Arriving at the National Conference on Volunteering and Service, representing the Upper Peninsula Volunteer Network, I wasn’t sure really what to expect. So I went into this experience thinking “If I can bring back one thing that can help nonprofits in the U.P., I’ll be happy.” One day in, and I’m already overwhelmed with information and inspiration. I hope you enjoy reading about my experience. I can’t wait to get back to the Upper Peninsula and share the knowledge with nonprofits.
I started Day 1 of the conference with a service project. What I knew going in was that Atlanta had been a hot bed for the civil rights movement. What I didn’t expect was the be in the funeral home where Martin Luther King, Jr.’s body was prepared. The funeral home has since closed, and was purchased by Trinity Community Ministries, a transitional housing facility for homeless men in Atlanta. The program is minimum 60 days, the first 30 (minimum) focus on sobriety.
I will admit, going to a men’s transitional home in Downtown Atlanta was very much out of my comfort zone. I was nervous about what type of service project we’d be doing. As a girl born and raised in the Upper Peninsula, would I have the skills to do what is needed? To my surprise, we were tasked with building a bench that could hold flower pots for the men’s outdoor area. This included cementing umbrellas into buckets. I jumped right in and became the “Quickcrete Master”, using my gloved hands to stir the bucket, as there was not a stirring utensil available. Now, you may be thinking, “ok so you poured some concrete…I did that in my garden last week.” That is exactly why I’m telling this story. I was intimidated by the fact I was volunteering in an urban setting, while in reality my small town experiences provided me with skills and confidence to get the job done.
After a wonderful lunch at Centennial Olympic Park, provided to volunteers from the Arby’s Foundation, I was ready to start learning. My first session, “The Accidental Trainer” was facilitated by Beth Kanter, one of my favorite nonprofit bloggers. In this session, a variety of facilitation techniques were presented and used. My favorite advice she gave was to “use the knowledge in the room.” I’m excited to try this with my next webinar training (whenever that will be).
It was then time to meet up with the wonderful ladies from Michigan Nonprofit Association. I’m attending the conference though the Sarah Ballard Scholarship Program, so we gathered to get a picture with MNA staff and the winners. It was great to meet the winners, who I spent the rest of the day with.
The Opening Plenary blew my mind. From the stepping performance, to the youth choir, to the marching band, the southern flavor was present, and I really enjoyed being able to experience it, as I’d never been to the south before. For me though, the real experience started with Dr. Bernice King, daughter of Martin Luther King Jr., facilitating a panel with Congressman John Lewis, Ambassador Andrew Young and the Rev. C.T. Vivian, who were integral in the civil right’s movement. Their message of inspiration, determination and love is something that I will never ever forget. Really, I could write so much about this experience, I am going to do a post all about it when I get back.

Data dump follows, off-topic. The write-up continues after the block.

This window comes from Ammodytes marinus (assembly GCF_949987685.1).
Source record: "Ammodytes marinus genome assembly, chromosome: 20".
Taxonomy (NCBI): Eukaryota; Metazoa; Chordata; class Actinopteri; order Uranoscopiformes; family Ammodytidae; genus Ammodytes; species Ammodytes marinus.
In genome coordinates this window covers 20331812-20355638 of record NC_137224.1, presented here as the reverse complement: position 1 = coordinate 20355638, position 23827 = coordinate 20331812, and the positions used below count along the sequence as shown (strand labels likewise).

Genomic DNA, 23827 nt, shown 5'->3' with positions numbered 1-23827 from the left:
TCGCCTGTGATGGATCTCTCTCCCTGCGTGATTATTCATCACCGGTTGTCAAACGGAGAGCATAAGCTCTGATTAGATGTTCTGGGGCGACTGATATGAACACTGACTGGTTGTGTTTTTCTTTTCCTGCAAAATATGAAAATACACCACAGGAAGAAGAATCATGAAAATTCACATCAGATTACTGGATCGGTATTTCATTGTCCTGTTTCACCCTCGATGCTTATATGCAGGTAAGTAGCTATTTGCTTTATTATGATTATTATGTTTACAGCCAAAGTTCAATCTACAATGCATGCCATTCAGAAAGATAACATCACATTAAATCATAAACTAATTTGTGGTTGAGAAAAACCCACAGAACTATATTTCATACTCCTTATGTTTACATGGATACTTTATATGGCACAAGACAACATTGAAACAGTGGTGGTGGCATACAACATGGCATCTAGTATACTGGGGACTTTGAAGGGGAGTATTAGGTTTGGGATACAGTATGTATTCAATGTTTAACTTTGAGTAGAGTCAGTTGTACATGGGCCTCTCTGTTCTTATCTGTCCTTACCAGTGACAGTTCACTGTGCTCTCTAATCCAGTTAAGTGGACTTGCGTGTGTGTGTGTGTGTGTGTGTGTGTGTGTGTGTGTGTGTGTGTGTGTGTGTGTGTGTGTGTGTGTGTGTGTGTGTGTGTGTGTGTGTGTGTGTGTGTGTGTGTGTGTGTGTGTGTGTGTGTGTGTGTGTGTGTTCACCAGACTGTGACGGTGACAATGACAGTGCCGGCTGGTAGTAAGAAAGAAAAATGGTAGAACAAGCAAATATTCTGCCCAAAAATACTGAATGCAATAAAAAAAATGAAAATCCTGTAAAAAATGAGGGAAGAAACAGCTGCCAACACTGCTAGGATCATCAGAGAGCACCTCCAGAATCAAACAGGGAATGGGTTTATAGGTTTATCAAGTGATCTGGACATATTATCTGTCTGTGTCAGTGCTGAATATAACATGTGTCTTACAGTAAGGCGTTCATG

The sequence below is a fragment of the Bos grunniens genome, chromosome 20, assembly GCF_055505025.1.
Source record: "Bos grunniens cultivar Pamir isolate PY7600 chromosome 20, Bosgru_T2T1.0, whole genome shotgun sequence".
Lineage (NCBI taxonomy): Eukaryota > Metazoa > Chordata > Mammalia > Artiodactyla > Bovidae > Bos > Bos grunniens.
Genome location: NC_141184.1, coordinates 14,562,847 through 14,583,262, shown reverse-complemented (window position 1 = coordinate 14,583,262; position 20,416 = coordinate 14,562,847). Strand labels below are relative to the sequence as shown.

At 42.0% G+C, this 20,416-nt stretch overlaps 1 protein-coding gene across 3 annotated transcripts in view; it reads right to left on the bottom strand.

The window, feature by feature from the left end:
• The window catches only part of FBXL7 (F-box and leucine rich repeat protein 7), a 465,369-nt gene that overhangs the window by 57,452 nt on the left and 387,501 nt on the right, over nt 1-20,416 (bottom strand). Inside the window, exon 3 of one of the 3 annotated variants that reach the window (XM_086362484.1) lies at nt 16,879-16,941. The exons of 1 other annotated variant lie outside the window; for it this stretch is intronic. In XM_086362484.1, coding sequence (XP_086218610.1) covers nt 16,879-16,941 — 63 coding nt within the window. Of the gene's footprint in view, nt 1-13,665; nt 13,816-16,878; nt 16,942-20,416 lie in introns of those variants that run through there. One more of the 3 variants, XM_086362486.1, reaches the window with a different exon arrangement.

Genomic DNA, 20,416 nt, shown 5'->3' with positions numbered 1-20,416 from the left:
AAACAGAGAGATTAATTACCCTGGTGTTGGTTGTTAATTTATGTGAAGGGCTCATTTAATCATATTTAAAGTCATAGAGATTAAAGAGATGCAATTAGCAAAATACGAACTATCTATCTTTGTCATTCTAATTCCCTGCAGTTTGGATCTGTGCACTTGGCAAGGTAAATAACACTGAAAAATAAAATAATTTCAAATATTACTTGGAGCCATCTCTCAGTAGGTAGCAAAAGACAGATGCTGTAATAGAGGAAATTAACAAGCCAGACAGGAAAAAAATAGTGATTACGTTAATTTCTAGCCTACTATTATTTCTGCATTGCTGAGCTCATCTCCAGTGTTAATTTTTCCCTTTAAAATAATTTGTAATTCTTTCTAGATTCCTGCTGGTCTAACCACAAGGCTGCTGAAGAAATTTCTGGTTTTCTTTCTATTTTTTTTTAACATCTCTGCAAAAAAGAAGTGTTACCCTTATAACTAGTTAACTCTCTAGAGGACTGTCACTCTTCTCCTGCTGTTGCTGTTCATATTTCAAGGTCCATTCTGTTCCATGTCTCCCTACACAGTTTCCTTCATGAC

The plenary continued with another panel, facilitated by Chelsea Clinton. This panel discussed the “new” view of service, straight from the mouths of Millennials. It was a fascinating discussion with Nelson Mandela’s grandson who is a documentary film maker, an AmeriCorp Alumni who recently completed her term of service, and the Mayor of Flint, who is also an AmeriCorp Alum. It was great to hear from people my age that service does matter, and needs to be looked at as a way of life, not a one day project.
The plenary wrapped up with Tyler Perry, filmmaker, receiving an award from Points of Light. He talked all about his upbringing, and how he had “points of light” in his life via caring adults outside his family. It was a great reminder that the work we do with youth really does make an impact.
After Mr. Perry’s speech, we were rushed off to load the busses to the Atlanta Braves game. Upon reaching the field, my group was directed right to Kitting Line 2, where we each prepared 5 kits of school supplies for teachers. These kits will be distributed via HandsOn Atlanta to low funded schools that need the help. After the five kits were done, I was able to enjoy my first Major League Baseball game, while networking with some great young professionals who are working in the volunteer management realm. The Braves lost 6-1 in 13 innings, but I jumped on the bus after the end of the 9th, when it was 1-1. Baseball was fun, but it wasn’t as exiting as hockey.
Once I got back to my hotel, I took what I thought would be a minute to reflect. That minute turned into an hour, which turned into my inspiration to blog my trip. It’s getting to be time to start today’s sessions, so I’m wrapping it up with a great quote I heard from the plenary yesterday. CT Vivian said “To change a culture, you have to love it’s people.” Thank you for reading, you are all amazing and I can’t wait to update you on what today will bring.